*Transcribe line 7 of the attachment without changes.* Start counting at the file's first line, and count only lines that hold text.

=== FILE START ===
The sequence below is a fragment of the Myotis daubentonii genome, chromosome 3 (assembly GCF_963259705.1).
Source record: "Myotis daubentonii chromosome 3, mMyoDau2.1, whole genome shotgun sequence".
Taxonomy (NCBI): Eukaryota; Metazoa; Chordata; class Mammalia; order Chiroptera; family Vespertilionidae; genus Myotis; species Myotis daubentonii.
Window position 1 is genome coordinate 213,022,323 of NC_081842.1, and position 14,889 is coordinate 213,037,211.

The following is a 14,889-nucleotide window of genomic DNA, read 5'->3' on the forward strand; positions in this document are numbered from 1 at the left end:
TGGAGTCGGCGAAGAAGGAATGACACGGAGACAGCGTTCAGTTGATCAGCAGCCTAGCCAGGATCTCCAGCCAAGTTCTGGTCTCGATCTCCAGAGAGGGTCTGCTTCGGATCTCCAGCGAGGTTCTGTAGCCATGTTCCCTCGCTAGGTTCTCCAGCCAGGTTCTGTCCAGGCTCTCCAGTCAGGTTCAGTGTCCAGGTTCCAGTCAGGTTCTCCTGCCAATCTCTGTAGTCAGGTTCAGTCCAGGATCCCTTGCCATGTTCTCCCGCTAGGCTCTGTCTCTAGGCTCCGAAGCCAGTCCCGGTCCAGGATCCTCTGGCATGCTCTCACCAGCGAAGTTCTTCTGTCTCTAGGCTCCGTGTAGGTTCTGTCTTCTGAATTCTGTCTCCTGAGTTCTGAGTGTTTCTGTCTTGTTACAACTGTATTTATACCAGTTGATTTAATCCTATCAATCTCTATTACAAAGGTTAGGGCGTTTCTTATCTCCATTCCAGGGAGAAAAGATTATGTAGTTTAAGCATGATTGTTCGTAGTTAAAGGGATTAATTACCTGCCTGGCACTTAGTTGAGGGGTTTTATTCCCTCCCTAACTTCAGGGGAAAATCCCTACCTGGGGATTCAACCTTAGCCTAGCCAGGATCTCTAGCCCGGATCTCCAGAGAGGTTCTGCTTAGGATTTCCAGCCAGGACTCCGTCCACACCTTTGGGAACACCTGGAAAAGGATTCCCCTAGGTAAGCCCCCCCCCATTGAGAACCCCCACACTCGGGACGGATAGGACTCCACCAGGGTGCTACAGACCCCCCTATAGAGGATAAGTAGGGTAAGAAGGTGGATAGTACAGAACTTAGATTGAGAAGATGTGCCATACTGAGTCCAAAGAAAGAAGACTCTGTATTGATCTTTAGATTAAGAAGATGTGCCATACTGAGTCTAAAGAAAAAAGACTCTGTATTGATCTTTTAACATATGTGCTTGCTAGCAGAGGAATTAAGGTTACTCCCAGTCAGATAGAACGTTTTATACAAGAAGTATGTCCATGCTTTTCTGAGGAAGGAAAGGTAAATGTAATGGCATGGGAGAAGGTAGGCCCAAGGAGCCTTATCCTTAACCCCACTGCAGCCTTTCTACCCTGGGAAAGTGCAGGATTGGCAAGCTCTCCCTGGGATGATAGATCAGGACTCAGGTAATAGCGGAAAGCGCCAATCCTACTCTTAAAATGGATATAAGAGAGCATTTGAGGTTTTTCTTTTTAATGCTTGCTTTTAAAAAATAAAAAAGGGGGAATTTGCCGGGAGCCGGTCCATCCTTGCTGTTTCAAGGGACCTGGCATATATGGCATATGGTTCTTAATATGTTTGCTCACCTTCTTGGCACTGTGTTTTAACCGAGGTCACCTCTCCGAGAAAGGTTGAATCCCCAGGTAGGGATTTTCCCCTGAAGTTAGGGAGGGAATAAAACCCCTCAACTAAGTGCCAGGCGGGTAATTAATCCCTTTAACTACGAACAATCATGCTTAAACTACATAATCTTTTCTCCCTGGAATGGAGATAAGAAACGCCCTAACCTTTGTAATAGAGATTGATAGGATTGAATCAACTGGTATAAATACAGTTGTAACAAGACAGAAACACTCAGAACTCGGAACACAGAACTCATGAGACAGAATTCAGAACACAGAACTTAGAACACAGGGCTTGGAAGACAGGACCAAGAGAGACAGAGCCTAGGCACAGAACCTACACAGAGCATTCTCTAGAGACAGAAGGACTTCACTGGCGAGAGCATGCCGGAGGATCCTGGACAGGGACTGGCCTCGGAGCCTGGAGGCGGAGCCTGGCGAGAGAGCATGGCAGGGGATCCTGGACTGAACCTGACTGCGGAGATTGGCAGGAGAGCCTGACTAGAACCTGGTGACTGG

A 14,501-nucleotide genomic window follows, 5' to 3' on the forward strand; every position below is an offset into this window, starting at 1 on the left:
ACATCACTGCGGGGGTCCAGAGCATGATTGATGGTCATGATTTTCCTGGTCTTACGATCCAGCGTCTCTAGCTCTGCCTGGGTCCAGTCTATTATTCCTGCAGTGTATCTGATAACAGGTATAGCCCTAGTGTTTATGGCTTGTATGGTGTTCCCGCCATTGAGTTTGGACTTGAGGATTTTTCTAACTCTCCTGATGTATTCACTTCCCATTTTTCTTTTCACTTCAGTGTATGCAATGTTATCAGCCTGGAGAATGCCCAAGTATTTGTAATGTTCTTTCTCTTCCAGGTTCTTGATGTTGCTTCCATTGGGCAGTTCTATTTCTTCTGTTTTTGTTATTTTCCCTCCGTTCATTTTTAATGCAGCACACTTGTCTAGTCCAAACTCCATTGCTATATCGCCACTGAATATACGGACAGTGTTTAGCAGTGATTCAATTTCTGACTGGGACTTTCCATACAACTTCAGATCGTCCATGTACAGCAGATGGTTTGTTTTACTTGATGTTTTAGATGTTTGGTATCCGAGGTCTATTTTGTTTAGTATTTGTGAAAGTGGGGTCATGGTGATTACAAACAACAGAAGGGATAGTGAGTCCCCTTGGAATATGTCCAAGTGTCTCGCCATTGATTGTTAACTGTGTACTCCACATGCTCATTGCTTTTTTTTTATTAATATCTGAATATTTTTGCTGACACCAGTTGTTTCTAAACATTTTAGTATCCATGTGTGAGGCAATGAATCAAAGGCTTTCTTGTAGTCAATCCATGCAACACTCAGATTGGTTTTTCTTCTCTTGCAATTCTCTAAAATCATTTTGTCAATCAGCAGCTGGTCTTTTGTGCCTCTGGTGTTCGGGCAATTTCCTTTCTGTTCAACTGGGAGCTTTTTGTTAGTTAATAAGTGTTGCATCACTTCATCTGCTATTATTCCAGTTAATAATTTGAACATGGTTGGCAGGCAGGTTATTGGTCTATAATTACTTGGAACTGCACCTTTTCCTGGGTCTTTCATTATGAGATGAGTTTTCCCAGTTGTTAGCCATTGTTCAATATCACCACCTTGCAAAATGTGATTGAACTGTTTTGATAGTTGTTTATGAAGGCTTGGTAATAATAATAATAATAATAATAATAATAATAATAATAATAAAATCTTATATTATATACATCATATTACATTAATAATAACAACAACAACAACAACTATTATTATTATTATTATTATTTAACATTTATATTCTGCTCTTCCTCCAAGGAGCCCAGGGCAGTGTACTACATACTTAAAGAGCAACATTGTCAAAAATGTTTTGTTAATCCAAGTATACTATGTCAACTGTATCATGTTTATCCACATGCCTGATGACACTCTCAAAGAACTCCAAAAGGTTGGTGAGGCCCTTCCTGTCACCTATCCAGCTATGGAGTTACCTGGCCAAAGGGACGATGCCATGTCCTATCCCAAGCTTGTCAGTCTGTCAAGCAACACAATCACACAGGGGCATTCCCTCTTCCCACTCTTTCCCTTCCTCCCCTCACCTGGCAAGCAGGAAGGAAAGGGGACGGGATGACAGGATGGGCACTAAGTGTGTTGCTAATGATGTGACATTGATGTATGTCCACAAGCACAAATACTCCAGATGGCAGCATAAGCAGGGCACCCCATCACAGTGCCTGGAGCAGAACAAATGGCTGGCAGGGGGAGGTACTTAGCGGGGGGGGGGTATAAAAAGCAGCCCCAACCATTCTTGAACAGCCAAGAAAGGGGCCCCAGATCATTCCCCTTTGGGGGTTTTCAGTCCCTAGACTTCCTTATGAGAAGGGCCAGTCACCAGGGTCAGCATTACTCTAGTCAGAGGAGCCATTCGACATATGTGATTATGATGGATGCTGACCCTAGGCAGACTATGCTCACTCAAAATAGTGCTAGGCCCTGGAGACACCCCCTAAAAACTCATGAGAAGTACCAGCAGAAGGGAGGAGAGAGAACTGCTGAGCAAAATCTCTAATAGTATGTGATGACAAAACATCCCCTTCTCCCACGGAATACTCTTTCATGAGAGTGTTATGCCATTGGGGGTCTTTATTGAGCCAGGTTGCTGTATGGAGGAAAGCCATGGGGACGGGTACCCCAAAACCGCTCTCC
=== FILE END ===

A 14,501-nucleotide genomic window follows, 5' to 3' on the forward strand; every position below is an offset into this window, starting at 1 on the left: